Nance Donkin, AM, (1915–2008) was a pioneer and leading light in the world of Australian literature for children, especially historical fiction. Many people will fondly remember reading The Maidens of Pefka, Patchwork Grandmother, Johnny Neptune and Yellow Gum Gil; her retelling of We of the Never, Never for children; and the series of books about life in Australia, including Sheep and Sugar. While some of her books seem dated now, having been published over sixty years ago, Nance’s legacy endures.
Nance began her writing career at the age of sixteen as the Maitland Daily Mercury’s first female journalist. She moved to the Newcastle Herald and later, having married and settled in Melbourne, continued her career in journalism on ABC radio and television.
Alongside journalism, Nance was a prolific writer of children’s books and she was actively involved in a number of organisations. As president of the Victorian branch of the Children’s Book Council from 1967–1975, she initiated a period of development, pushing for travel grants to enable authors to visit country schools, and to the Society of Women Writers Victoria she was greatly valued as a long-term member, supporter and benefactor.
Nance was a reader and a writer who held strong feminist and political views. She opened her mind to current issues and was not afraid to challenge those she did not agree with. Through her series of CAE lectures of women in Australia history, Nance was able to bring to light previously overlooked and unrecognised women. These lectures resulted in two books about the roles of women.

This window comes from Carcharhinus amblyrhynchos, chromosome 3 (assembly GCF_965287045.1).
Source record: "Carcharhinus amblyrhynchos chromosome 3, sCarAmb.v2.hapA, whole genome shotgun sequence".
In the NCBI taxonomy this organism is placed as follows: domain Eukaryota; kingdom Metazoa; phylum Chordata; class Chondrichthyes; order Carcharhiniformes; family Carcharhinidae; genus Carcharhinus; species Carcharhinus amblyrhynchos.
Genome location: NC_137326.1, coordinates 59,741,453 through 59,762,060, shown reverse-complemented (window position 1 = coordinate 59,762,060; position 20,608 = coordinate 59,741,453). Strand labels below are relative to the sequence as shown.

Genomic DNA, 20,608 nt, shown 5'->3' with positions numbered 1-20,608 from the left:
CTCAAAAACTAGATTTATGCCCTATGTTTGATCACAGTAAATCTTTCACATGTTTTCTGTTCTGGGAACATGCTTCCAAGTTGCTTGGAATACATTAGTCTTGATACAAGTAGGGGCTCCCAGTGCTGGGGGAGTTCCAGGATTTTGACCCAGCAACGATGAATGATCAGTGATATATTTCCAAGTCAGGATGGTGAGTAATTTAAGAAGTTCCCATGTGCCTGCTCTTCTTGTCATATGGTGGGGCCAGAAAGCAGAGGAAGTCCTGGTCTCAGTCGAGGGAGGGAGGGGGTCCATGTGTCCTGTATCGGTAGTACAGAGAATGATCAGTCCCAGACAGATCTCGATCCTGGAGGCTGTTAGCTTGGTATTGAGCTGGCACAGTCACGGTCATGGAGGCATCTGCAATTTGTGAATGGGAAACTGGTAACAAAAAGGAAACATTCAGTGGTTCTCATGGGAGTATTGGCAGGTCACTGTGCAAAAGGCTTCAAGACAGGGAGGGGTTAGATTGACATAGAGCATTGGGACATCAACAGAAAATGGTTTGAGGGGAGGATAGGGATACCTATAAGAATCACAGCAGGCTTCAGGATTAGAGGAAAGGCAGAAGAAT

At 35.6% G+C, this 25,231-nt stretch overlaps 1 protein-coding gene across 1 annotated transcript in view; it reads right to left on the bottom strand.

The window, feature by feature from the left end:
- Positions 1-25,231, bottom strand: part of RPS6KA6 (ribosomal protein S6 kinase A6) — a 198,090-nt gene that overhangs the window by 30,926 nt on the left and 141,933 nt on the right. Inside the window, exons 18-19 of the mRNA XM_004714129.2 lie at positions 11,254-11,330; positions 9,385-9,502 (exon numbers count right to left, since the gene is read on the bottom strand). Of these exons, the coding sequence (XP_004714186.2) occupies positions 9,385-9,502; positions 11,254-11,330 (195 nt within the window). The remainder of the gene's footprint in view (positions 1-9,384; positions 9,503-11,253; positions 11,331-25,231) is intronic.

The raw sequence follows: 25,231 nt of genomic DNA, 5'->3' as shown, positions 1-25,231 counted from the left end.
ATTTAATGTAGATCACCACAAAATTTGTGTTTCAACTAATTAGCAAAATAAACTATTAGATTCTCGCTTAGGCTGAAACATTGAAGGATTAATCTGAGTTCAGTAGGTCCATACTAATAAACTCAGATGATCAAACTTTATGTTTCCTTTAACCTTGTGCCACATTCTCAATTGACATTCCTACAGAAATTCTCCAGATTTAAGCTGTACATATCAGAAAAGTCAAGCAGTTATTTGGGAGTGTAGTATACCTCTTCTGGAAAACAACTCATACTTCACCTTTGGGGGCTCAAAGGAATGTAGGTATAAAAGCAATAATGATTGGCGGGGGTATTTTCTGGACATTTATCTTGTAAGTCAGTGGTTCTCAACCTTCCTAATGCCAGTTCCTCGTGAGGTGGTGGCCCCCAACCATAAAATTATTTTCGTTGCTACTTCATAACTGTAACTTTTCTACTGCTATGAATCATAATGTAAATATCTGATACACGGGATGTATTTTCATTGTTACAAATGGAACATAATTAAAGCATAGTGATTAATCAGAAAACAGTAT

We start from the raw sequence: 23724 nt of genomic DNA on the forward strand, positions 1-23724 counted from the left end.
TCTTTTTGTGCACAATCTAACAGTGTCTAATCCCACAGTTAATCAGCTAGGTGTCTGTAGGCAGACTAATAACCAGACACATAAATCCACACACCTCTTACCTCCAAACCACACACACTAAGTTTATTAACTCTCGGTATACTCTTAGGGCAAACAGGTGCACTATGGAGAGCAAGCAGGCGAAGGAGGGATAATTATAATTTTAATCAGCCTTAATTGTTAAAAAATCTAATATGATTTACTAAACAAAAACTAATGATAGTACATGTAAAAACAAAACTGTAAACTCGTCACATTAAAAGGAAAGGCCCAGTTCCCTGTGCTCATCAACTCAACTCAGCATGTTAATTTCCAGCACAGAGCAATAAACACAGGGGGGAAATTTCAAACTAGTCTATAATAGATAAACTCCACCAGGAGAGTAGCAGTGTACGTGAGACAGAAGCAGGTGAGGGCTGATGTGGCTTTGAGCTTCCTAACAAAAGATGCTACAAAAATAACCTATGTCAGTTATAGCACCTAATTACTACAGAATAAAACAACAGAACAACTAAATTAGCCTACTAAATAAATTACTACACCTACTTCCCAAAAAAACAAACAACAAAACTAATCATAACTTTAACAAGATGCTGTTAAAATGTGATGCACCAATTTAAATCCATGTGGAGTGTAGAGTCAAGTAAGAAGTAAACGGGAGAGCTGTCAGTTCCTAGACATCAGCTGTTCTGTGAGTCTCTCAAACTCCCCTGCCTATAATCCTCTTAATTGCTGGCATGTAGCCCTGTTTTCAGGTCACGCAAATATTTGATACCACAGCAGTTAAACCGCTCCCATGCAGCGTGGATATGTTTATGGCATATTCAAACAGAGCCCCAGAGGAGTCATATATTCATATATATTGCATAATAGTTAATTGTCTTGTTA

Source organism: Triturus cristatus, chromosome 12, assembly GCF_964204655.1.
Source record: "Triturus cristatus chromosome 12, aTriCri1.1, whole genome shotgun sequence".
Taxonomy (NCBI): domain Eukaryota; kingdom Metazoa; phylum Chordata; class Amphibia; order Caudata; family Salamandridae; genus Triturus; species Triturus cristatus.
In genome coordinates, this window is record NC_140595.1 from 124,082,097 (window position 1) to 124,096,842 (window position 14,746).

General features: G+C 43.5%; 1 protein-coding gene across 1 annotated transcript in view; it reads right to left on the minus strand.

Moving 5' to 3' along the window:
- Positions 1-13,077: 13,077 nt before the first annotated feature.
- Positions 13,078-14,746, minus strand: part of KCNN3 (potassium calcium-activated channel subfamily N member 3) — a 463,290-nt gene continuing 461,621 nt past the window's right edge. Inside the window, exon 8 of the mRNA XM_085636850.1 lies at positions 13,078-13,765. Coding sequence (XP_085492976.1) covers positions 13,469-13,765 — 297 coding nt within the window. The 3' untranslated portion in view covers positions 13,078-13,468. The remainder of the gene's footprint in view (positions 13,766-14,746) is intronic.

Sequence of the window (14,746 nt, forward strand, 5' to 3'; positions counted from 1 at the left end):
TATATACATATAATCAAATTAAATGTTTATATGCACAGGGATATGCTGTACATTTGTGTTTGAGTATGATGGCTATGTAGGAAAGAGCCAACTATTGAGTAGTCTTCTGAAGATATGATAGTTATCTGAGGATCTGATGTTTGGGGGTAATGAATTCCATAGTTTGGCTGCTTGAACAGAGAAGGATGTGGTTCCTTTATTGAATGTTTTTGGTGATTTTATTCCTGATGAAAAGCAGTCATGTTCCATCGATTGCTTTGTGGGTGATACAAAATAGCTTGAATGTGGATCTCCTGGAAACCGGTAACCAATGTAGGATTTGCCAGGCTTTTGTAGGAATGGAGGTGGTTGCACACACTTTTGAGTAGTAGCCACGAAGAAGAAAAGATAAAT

In 1986, Nance was made a Member of the Order of Australia for service to the community in the fields of children’s literature and adult education and in 1990, she was awarded the Society’s prestigious Alice Award.
With the support of Nance’s family after her death, the Society of Women Writers Victoria established the biennial Nance Donkin Award for Children’s Literature, a fitting memorial to her contribution to the children of Australia and validation of the importance of writing for children.
The Award itself is a statuette of a child sitting beneath a tree and reading a book, imagined, designed and crafted by sculptor Lisa Herbert. It was first awarded to Dr Ruth Starke in 2009, and since then, has been awarded to Isobelle Carmody, Cassandra Golds, Roseanne Hawke, Anna Walker and Dianne Wolfer.
This year, the recipient of the Award will be announced at an online event Celebrating Australian Children’s Literature on Thursday 4th November 2021 at 6.30pm. Davina Bell (author and publisher), Susannah Fullerton (author and lecturer), Hazel Edwards, OAM (author) and Caz Goodwin (author) will be speaking about children’s books old and new, and the current status of children’s book publishing in Australia. All are welcome to join.
By Dr Caroline Webber, President, Society of Women Writers Victoria
The Nance Donkin Award nominees for 2021 are:
Her first book accepted for publication was a picture book, Take Me Back, published in 1988. This book took the reader back in time to show how people lived in Australia in the past. She continued to write and illustrate non-fiction books, concentrating on bringing history to life for children. In 2002, Allen and Unwin published her first historical fantasy, Runestone.
In 2016 award-winning The Family with Two Front Doors was published by Allen and Unwin. It is based on interviews with the author’s grandmother Nomi Rabinovitch, and tells the story of Nomi’s childhood as the daughter of a rabbi in 1920’s Lublin, Poland.
Anna’s book, 52 Mondays, published by Allen and Unwin in 2019, is a fictionalised account of her childhood, filled with memories of Melbourne in the 1960s.
Anna’s most recent book is The Boy Who Stepped Through Time, published by Allen and Unwin in 2021. It was long listed for the ARA Historical Novel Prize.